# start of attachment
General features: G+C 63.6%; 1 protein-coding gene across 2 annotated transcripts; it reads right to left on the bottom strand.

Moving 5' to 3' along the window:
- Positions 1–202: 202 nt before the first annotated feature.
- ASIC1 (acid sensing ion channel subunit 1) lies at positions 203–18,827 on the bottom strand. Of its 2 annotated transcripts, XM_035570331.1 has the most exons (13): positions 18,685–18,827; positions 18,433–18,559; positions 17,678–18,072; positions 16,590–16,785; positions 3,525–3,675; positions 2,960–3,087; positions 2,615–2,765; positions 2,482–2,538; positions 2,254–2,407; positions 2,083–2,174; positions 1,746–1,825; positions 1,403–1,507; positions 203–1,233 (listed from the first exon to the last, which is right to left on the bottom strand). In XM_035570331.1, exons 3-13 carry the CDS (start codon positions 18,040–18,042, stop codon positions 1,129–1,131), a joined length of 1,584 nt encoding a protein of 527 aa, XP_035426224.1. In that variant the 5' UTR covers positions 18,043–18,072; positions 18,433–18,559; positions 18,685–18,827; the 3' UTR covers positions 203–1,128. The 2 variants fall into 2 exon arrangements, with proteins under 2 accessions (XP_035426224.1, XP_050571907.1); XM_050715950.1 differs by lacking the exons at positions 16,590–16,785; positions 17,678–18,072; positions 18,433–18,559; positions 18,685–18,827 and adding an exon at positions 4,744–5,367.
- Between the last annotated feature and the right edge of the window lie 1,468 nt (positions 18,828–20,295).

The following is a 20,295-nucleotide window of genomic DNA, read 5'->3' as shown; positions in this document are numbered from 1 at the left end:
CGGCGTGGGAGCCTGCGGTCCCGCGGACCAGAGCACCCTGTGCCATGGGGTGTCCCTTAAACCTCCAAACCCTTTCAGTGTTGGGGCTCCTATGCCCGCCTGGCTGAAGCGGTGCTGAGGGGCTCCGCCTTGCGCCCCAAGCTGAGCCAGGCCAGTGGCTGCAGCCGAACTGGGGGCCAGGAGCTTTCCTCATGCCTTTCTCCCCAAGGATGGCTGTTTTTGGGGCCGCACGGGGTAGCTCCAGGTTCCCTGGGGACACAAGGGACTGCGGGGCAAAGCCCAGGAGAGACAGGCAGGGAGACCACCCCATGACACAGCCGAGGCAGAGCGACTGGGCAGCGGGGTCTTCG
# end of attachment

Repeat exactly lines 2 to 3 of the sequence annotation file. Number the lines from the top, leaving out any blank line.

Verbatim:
Moving 5' to 3' along the window:
- Positions 1–202: 202 nt before the first annotated feature.